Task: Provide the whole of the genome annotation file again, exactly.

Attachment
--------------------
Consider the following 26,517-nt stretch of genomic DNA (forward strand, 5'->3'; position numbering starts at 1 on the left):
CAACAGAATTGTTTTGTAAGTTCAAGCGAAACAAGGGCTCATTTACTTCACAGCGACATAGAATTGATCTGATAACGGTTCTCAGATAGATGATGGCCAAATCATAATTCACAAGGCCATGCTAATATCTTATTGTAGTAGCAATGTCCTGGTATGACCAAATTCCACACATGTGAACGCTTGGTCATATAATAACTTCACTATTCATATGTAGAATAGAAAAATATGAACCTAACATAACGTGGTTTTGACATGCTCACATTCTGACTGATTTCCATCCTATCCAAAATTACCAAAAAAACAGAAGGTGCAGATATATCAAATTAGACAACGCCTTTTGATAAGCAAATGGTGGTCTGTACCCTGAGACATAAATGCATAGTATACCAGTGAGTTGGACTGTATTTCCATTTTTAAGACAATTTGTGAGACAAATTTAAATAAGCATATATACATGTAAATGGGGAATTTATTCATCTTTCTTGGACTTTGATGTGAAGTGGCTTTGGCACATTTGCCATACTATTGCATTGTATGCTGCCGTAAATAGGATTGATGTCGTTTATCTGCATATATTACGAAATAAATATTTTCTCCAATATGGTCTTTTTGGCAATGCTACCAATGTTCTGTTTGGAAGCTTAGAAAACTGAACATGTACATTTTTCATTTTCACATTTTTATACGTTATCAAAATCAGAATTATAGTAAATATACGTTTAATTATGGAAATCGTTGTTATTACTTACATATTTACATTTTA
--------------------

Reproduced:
Consider the following 26,517-nt stretch of genomic DNA (forward strand, 5'->3'; position numbering starts at 1 on the left):
CAACAGAATTGTTTTGTAAGTTCAAGCGAAACAAGGGCTCATTTACTTCACAGCGACATAGAATTGATCTGATAACGGTTCTCAGATAGATGATGGCCAAATCATAATTCACAAGGCCATGCTAATATCTTATTGTAGTAGCAATGTCCTGGTATGACCAAATTCCACACATGTGAACGCTTGGTCATATAATAACTTCACTATTCATATGTAGAATAGAAAAATATGAACCTAACATAACGTGGTTTTGACATGCTCACATTCTGACTGATTTCCATCCTATCCAAAATTACCAAAAAAACAGAAGGTGCAGATATATCAAATTAGACAACGCCTTTTGATAAGCAAATGGTGGTCTGTACCCTGAGACATAAATGCATAGTATACCAGTGAGTTGGACTGTATTTCCATTTTTAAGACAATTTGTGAGACAAATTTAAATAAGCATATATACATGTAAATGGGGAATTTATTCATCTTTCTTGGACTTTGATGTGAAGTGGCTTTGGCACATTTGCCATACTATTGCATTGTATGCTGCCGTAAATAGGATTGATGTCGTTTATCTGCATATATTACGAAATAAATATTTTCTCCAATATGGTCTTTTTGGCAATGCTACCAATGTTCTGTTTGGAAGCTTAGAAAACTGAACATGTACATTTTTCATTTTCACATTTTTATACGTTATCAAAATCAGAATTATAGTAAATATACGTTTAATTATGGAAATCGTTGTTATTACTTACATATTTACATTTTA